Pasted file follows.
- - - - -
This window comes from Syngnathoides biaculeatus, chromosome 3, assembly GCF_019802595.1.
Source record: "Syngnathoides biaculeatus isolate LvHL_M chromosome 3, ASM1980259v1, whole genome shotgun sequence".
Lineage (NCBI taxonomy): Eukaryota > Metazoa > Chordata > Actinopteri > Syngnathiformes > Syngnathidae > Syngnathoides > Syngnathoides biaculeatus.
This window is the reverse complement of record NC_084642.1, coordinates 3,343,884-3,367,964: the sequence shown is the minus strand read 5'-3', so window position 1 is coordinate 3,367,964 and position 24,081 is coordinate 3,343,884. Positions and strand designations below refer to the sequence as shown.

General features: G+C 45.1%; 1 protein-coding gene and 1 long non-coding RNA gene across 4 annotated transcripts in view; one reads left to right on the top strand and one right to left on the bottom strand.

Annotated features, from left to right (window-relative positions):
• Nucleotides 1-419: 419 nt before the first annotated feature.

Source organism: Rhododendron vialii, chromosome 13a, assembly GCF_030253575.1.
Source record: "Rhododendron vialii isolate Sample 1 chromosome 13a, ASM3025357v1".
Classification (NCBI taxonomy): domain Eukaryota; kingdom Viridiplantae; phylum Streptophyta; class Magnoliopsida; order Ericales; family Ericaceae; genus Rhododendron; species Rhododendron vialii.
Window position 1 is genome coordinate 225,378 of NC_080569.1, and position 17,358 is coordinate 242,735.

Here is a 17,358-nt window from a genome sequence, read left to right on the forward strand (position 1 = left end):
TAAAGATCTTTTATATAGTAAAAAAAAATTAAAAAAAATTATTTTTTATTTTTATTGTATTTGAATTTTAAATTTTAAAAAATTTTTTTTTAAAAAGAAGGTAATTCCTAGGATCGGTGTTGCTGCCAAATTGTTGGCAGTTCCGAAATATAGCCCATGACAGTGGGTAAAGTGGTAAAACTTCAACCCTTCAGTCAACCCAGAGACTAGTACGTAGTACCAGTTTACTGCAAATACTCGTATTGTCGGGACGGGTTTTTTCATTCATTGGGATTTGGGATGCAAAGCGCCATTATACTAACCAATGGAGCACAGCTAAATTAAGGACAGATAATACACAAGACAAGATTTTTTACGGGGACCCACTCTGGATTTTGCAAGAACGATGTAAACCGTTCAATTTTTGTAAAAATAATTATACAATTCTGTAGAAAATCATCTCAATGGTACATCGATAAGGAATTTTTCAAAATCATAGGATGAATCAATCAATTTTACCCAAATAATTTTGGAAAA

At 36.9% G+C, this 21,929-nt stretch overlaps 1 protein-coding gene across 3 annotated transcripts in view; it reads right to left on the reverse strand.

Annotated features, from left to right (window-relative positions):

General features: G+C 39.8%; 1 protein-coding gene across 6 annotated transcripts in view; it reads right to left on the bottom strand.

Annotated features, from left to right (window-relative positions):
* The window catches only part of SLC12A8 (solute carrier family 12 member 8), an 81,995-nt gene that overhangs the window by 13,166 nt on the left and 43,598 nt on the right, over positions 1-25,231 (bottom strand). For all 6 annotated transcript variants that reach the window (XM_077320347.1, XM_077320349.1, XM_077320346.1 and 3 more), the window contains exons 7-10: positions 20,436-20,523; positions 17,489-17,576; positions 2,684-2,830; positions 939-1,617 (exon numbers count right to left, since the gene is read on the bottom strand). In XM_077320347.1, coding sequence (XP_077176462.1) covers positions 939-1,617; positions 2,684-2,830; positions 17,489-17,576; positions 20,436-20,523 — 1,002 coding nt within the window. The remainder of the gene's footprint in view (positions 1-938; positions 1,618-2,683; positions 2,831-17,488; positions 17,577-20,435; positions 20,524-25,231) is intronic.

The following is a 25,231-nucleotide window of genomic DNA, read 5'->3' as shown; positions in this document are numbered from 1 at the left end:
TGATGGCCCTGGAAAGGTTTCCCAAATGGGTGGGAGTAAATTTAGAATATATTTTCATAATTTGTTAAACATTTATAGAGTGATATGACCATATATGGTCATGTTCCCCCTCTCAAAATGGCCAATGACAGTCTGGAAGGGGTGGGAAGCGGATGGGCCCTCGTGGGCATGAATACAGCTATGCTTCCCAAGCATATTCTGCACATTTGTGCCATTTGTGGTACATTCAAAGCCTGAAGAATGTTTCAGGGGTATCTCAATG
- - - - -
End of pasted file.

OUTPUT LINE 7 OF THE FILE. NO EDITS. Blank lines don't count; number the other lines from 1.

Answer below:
• Nucleotides 1-419: 419 nt before the first annotated feature.